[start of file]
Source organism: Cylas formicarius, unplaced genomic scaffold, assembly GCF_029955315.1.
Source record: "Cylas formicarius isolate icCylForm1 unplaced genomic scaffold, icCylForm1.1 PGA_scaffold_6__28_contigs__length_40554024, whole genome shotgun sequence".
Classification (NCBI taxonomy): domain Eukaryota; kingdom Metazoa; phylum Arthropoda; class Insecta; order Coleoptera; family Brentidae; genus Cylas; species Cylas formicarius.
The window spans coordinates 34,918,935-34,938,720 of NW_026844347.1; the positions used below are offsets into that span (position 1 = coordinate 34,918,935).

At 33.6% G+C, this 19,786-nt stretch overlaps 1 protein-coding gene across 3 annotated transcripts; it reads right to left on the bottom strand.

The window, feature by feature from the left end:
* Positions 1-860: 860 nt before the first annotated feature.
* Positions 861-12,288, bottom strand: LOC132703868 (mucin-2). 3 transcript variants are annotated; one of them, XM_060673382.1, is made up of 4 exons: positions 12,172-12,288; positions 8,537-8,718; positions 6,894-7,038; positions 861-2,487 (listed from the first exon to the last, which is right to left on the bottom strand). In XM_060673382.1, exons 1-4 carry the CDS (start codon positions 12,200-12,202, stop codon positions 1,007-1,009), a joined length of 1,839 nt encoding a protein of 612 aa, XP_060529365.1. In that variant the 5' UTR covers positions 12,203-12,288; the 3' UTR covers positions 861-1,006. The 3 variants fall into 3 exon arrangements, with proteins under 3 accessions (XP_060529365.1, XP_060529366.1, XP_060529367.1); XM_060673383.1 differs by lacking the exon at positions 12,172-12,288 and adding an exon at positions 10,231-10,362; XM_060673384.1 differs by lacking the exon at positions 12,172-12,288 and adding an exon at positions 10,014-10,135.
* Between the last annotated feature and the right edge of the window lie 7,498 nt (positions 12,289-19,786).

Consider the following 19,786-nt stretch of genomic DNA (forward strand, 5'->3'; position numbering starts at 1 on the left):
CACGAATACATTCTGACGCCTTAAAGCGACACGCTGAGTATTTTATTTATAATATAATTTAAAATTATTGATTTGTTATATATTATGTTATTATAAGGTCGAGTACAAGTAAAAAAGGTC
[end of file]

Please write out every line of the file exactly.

Source organism: Cylas formicarius, unplaced genomic scaffold, assembly GCF_029955315.1.
Source record: "Cylas formicarius isolate icCylForm1 unplaced genomic scaffold, icCylForm1.1 PGA_scaffold_6__28_contigs__length_40554024, whole genome shotgun sequence".
Classification (NCBI taxonomy): domain Eukaryota; kingdom Metazoa; phylum Arthropoda; class Insecta; order Coleoptera; family Brentidae; genus Cylas; species Cylas formicarius.
The window spans coordinates 34,918,935-34,938,720 of NW_026844347.1; the positions used below are offsets into that span (position 1 = coordinate 34,918,935).

At 33.6% G+C, this 19,786-nt stretch overlaps 1 protein-coding gene across 3 annotated transcripts; it reads right to left on the bottom strand.

The window, feature by feature from the left end:
* Positions 1-860: 860 nt before the first annotated feature.
* Positions 861-12,288, bottom strand: LOC132703868 (mucin-2). 3 transcript variants are annotated; one of them, XM_060673382.1, is made up of 4 exons: positions 12,172-12,288; positions 8,537-8,718; positions 6,894-7,038; positions 861-2,487 (listed from the first exon to the last, which is right to left on the bottom strand). In XM_060673382.1, exons 1-4 carry the CDS (start codon positions 12,200-12,202, stop codon positions 1,007-1,009), a joined length of 1,839 nt encoding a protein of 612 aa, XP_060529365.1. In that variant the 5' UTR covers positions 12,203-12,288; the 3' UTR covers positions 861-1,006. The 3 variants fall into 3 exon arrangements, with proteins under 3 accessions (XP_060529365.1, XP_060529366.1, XP_060529367.1); XM_060673383.1 differs by lacking the exon at positions 12,172-12,288 and adding an exon at positions 10,231-10,362; XM_060673384.1 differs by lacking the exon at positions 12,172-12,288 and adding an exon at positions 10,014-10,135.
* Between the last annotated feature and the right edge of the window lie 7,498 nt (positions 12,289-19,786).

Consider the following 19,786-nt stretch of genomic DNA (forward strand, 5'->3'; position numbering starts at 1 on the left):
CACGAATACATTCTGACGCCTTAAAGCGACACGCTGAGTATTTTATTTATAATATAATTTAAAATTATTGATTTGTTATATATTATGTTATTATAAGGTCGAGTACAAGTAAAAAAGGTC